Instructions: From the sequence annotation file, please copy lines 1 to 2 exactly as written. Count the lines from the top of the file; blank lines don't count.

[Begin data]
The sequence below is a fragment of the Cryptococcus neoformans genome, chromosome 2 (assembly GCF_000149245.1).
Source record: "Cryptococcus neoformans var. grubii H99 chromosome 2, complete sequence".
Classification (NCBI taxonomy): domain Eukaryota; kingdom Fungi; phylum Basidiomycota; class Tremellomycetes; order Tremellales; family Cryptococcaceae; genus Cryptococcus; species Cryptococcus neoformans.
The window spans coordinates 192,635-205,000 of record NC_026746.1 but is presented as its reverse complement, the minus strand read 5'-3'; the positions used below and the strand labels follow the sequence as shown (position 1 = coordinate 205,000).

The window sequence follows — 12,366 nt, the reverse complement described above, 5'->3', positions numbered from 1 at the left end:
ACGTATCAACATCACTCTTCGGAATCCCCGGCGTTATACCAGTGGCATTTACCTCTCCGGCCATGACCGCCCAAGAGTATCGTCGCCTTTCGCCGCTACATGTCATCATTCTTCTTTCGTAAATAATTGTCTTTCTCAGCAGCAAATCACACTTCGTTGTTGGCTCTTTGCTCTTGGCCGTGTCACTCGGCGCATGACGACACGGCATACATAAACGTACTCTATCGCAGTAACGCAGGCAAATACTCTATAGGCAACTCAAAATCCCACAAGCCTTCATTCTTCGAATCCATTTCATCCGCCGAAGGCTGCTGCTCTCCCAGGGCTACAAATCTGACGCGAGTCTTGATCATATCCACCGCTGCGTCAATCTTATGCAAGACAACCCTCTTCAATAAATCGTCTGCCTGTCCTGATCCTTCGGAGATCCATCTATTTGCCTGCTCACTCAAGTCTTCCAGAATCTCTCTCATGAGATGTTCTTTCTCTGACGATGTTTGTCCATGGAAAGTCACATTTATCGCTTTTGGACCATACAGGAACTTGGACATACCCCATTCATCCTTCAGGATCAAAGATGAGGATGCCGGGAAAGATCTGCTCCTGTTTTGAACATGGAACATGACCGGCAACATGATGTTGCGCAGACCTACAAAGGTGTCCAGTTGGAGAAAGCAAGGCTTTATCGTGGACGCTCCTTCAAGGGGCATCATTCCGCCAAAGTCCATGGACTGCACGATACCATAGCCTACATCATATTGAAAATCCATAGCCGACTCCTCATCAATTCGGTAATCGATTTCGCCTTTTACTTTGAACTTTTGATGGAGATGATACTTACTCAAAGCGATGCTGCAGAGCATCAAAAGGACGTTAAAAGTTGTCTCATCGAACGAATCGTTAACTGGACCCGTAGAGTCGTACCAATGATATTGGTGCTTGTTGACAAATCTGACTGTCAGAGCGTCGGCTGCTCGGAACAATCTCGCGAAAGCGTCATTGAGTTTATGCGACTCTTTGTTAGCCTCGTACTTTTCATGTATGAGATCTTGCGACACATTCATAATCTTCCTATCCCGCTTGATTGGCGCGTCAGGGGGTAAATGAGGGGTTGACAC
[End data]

The sequence below is a fragment of the Cryptococcus neoformans genome, chromosome 2 (assembly GCF_000149245.1).
Source record: "Cryptococcus neoformans var. grubii H99 chromosome 2, complete sequence".